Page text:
Packaged and Prepared Foods, Snacks

Packaged and prepared organic foods experienced an overall decline of around 5 percent in 2021, representing a shift away from pantry loading and toward more measured purchasing patterns. The sub-categories that saw the most significant growth spikes in 2020—canned soups, nut butters, and pasta sauces—consequently saw the largest decreases in 2021. Organic baby food, which saw over 11 percent growth ($1.2 billion in sales) was the biggest bright spot in the packaged and prepared category in 2021. Baby food has traditionally been a strong point of entry for shoppers new to organic.

Snacks, the only organic category to contract in 2020, saw healthy growth of six percent ($3.3 billion in sales). With offices, gyms, schools, and many other destinations reopening, Americans were increasingly looking for healthy, organic foods on the go. Nutrition bars made the most headway in this category, with nearly 15 percent growth and over $1 billion in sales.


Organic beverages experienced strong growth (8 percent, the highest of all major categories) over 2021 thanks to the category’s ability to remain nimble and adjust quickly to shifting consumer needs and habits. As Americans increasingly transitioned into hybrid and work-from-home models, at-home coffee sales received a significant boost. Organic coffee topped the beverage performance chart with more than 5 percent growth and over $2 billion in annual sales.

Breads and Grains

Organic bread and grains sales tapered off slightly in 2021 as the pandemic baking boom subsided, but sales were still strong at $6.2 billion overall. Frozen and fresh breads, the largest subcategory, saw a modest increase of 1.6 percent. Baking ingredients, pastas, rice, and other dry grains saw overall declines. This category may continue to struggle as the Russian invasion of Ukraine and other serious domestic and international issues constrain supply chains.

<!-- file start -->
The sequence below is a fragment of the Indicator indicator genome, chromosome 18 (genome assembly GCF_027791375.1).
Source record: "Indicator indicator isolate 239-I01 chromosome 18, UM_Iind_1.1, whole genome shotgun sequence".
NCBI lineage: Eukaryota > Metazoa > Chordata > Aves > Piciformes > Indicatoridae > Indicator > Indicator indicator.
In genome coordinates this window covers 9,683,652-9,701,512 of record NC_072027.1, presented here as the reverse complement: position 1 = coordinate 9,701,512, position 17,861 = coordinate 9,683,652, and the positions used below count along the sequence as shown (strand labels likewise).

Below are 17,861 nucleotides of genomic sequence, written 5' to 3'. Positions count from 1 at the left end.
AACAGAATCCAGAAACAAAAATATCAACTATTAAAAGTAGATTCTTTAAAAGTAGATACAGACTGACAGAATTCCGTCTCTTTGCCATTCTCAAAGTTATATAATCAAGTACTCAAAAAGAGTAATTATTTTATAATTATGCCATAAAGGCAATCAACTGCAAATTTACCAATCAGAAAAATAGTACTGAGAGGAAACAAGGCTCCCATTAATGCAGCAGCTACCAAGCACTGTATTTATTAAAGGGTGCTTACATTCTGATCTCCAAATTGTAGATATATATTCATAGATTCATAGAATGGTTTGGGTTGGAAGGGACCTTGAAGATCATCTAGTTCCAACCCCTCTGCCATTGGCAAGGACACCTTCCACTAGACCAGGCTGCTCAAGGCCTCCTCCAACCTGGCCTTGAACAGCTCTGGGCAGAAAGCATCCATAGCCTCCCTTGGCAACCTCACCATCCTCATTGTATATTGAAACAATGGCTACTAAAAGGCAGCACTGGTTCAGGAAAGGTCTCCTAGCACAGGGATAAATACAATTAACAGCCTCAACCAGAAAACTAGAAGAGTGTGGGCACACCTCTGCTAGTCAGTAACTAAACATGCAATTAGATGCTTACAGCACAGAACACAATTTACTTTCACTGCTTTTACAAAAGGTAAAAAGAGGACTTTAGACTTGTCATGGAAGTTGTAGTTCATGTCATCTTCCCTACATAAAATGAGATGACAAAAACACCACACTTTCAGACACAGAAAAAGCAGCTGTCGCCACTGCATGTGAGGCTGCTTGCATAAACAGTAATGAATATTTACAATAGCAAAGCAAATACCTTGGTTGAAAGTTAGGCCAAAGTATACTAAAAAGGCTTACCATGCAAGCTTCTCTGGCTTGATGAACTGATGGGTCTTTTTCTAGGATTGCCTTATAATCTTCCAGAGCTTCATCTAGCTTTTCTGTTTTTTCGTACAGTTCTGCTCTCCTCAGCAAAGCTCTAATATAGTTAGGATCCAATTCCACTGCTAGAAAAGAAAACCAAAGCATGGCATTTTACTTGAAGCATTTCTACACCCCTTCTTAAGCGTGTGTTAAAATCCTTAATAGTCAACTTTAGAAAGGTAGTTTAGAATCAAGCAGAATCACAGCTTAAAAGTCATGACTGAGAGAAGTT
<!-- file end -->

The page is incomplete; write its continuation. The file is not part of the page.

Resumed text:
Non-Food Products

In this category, fiber, supplements, and personal care products have been the most dominant performers; each saw growth rates of between 5.5–8.5 percent in 2021. Textiles, the largest non-food sub-category, represented 40 percent of the category’s total sales and brought in $2.3 billion in annual sales. Overall, non-food products saw six percent growth in 2021 and represented nearly $6 billion in sales.

“Organic’s ability to retain the market footholds gained during 2020 and continue to grow despite unprecedented challenges and uncertainty is a testament to the strength of our industry and our products,” says Chapman. “To keep organic strong, the industry will need to continue developing innovative solutions to supply chain weaknesses and prioritizing efforts to engage and educate organic shoppers and businesses.”


For more information about the Organic Trade Association, visit:

Organic Corner

Photo by DivvyPixel from Pixabay.

By Michelle Menken, Organic Services Manager

All crop and livestock applications are now due. Applications that we receive in June are late and a $100 late fee will be charged. The late fee will increase to $200 on July 1, so please get your applications in now. If we do not receive your application by July 1, we will start suspension proceedings. If you do not plan to apply, please contact the office and let us know. You will have to surrender your certification or we will have to suspend you for not reapplying.